Saturday, May 21, 2011
"Winter in Wartime" and "In a Better World"
Why do all the good movies come out at once?
It seems like “Best Foreign Film nominee month” at the Loft. There were so many good films that I couldn't get to them all. After being put off by a somewhat depressing trailer, I finally saw the Academy Award winner for Best Foreign Film, the Danish entry, “In a Better World.” In the trailer it appears to be the kind of depressing movie that I “should” watch because it's good for me. But I went away with that jubilant feeling I get after seeing fine filmmaking.(I got similar feeling of elation after seeing 2008's under-marketed, under-distributed, "Transsiberian" – a decidedly dark thriller.) Kudos to director Susanne Bier for bringing this universal theme of bullying to our attention. Unfortunately, “In a Better World” is no longer playing at the Loft. Meanwhile, Holland's Best Foreign Film nominee, “Winter in Wartime,” had a stunning trailer with thrilling action shots that drew me into the theater a week ago. Of course, it's still playing.
Since my readers seem to be catching these films on DVD anyway, I'll do reviews of both. But if you get the chance, you should really see these cinematic delights on the big screen. In addition to being beautifully shot, both films share a common coming-of-age theme on the fine line between good and evil.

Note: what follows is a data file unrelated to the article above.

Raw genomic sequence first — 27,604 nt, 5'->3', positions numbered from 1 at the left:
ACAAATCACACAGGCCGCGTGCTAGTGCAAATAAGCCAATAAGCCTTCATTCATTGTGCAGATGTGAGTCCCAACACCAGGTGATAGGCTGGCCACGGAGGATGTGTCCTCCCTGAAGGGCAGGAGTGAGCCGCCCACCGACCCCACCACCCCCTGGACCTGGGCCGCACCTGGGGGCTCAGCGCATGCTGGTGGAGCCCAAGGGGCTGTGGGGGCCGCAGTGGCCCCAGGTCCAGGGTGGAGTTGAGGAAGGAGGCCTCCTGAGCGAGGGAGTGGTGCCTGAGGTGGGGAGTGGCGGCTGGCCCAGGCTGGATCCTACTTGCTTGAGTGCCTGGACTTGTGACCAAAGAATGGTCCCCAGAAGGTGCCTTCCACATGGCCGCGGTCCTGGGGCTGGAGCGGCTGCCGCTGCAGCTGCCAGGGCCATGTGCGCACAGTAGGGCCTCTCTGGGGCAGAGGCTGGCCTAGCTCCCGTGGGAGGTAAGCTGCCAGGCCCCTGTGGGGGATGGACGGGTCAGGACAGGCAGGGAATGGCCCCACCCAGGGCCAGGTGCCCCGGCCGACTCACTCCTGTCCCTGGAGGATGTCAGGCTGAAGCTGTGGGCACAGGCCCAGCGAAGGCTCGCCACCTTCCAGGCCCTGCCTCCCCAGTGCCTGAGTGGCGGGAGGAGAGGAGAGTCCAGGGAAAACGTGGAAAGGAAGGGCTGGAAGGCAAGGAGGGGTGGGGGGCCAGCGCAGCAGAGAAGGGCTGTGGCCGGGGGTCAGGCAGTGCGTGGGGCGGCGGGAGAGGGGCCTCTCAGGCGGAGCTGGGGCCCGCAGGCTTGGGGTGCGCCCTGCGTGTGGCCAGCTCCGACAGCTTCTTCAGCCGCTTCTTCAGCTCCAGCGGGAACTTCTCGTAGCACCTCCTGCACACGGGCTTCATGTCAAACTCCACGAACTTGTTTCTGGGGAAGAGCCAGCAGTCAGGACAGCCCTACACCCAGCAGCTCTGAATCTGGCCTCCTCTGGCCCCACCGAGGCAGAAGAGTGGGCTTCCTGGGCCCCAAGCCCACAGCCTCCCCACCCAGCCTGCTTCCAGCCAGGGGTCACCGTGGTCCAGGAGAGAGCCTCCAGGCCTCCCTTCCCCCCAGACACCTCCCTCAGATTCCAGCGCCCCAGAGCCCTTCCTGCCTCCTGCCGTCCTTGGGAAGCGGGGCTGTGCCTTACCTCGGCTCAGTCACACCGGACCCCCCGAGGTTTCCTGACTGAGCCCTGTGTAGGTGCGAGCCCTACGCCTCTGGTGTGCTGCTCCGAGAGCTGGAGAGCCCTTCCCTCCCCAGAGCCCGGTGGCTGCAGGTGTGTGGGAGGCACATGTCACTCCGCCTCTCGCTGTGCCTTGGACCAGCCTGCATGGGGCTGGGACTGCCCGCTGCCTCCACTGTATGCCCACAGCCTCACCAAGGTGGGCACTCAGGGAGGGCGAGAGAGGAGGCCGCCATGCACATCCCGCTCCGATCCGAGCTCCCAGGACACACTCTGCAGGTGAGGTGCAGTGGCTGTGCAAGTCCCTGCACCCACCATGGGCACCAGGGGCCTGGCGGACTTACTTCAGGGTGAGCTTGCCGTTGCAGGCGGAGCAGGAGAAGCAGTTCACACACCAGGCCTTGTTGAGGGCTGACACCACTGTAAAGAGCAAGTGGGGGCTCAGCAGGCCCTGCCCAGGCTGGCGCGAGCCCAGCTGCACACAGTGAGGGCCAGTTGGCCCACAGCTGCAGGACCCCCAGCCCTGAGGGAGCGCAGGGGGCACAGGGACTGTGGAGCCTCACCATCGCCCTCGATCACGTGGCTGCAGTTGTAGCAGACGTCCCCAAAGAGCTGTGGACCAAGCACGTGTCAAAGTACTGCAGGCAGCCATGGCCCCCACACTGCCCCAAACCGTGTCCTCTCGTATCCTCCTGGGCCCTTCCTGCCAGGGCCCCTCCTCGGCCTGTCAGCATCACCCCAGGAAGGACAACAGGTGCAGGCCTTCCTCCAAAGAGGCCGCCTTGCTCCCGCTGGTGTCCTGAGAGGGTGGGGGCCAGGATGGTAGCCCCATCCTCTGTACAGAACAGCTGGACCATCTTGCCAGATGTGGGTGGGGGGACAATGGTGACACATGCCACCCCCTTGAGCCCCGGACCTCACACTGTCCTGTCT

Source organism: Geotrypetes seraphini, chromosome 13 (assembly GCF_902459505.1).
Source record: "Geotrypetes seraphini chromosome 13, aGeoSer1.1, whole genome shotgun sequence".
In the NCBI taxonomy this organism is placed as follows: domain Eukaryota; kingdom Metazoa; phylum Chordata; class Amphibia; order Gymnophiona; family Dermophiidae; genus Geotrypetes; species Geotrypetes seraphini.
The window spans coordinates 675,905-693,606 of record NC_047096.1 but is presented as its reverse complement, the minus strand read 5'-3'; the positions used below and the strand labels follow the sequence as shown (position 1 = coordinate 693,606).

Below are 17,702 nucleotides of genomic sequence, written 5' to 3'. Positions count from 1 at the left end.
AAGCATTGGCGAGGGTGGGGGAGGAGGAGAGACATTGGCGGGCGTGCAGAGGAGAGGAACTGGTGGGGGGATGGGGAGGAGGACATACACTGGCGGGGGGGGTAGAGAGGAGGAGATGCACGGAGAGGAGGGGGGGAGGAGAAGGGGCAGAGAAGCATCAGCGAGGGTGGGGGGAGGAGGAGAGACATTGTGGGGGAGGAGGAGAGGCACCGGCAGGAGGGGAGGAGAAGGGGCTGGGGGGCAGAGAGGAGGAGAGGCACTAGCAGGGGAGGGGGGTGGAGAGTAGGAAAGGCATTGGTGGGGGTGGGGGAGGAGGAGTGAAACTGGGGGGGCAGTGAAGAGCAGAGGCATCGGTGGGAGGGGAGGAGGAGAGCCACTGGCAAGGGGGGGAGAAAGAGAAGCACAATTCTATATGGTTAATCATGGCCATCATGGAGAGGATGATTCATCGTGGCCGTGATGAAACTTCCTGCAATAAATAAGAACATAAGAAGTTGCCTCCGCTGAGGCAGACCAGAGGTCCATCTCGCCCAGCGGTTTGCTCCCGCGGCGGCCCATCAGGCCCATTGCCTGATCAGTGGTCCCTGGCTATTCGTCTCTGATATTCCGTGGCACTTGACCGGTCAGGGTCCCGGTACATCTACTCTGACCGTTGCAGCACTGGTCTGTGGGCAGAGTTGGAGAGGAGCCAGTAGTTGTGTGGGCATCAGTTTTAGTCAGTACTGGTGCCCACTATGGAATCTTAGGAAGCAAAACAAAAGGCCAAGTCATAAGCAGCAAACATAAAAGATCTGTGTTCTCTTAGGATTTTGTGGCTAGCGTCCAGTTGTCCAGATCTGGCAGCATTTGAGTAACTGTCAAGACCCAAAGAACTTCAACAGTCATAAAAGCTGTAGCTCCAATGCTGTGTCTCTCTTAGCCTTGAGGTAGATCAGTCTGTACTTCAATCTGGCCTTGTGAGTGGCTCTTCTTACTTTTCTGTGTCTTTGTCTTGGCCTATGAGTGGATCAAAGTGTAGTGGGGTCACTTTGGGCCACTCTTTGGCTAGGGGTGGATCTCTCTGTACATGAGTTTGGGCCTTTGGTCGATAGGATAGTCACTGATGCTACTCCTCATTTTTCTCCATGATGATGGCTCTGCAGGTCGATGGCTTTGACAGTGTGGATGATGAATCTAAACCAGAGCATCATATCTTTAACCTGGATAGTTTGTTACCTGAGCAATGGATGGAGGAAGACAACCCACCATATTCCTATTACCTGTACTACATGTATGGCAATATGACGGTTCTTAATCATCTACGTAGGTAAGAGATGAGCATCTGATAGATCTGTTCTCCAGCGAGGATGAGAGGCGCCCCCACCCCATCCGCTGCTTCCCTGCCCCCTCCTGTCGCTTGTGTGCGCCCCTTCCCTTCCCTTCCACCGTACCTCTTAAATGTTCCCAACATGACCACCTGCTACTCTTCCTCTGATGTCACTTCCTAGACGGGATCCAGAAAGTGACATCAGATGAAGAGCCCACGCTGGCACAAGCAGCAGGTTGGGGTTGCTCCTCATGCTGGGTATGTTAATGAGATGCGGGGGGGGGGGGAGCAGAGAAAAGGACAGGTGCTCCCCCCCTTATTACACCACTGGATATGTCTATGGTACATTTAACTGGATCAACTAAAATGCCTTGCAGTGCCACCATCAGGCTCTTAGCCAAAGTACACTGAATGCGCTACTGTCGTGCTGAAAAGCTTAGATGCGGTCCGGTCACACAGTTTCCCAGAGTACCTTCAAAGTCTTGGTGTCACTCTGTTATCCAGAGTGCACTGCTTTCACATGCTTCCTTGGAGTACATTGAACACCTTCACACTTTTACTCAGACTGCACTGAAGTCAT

“Winter in Wartime,” adapted from a boy's adventure book set in a Nazi occupied Holland village, is about a thirteen-year-old boy playing at the kind of adventure and suspense he reads in these books - until a real adventure falls in his lap (...actually more on the edge of town.) When a British plane is shot down, Michael (Martin Lakemeier) goes to explore the wreckage and is eventually drawn into the resistance when he assists the British paratrooper trapped behind enemy lines. This is the first time that Michael has felt some sense of power since the Nazis took over the town. It is hard to make out who to trust because so many of the townspeople seem to be in with the Nazis. He is confused when he sees his own father (the mayor) pandering to the Nazis and loses respect for him. But Michael finds that the line between good and evil isn't so easy to distinguish – especially when a Nazi soldier saves his life. Michael is forced to grow up fast and decide for himself where his loyalty and responsibility lies.
(review of, "In a Better World," below)